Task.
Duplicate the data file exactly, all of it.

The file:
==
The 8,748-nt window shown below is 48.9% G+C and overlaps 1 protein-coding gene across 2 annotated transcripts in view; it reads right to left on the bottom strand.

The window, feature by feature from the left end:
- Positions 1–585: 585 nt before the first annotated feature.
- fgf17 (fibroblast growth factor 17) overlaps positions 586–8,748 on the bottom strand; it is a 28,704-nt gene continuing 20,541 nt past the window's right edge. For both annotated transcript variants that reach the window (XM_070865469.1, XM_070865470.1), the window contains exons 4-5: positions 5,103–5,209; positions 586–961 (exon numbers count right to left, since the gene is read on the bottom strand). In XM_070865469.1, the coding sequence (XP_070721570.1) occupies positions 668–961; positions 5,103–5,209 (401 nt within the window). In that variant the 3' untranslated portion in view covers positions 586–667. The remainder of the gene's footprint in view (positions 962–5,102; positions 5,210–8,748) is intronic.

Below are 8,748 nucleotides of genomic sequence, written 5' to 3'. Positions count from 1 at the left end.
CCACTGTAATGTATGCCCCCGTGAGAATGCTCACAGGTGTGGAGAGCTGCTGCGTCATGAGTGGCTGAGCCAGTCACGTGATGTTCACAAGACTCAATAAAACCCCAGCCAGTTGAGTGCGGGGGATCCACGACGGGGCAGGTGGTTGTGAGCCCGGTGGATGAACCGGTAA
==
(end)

The 8,748-nt window shown below is 48.9% G+C and overlaps 1 protein-coding gene across 2 annotated transcripts in view; it reads right to left on the bottom strand.

The window, feature by feature from the left end:
- Positions 1–585: 585 nt before the first annotated feature.
- fgf17 (fibroblast growth factor 17) overlaps positions 586–8,748 on the bottom strand; it is a 28,704-nt gene continuing 20,541 nt past the window's right edge. For both annotated transcript variants that reach the window (XM_070865469.1, XM_070865470.1), the window contains exons 4-5: positions 5,103–5,209; positions 586–961 (exon numbers count right to left, since the gene is read on the bottom strand). In XM_070865469.1, the coding sequence (XP_070721570.1) occupies positions 668–961; positions 5,103–5,209 (401 nt within the window). In that variant the 3' untranslated portion in view covers positions 586–667. The remainder of the gene's footprint in view (positions 962–5,102; positions 5,210–8,748) is intronic.

Below are 8,748 nucleotides of genomic sequence, written 5' to 3'. Positions count from 1 at the left end.
CCACTGTAATGTATGCCCCCGTGAGAATGCTCACAGGTGTGGAGAGCTGCTGCGTCATGAGTGGCTGAGCCAGTCACGTGATGTTCACAAGACTCAATAAAACCCCAGCCAGTTGAGTGCGGGGGATCCACGACGGGGCAGGTGGTTGTGAGCCCGGTGGATGAACCGGTAA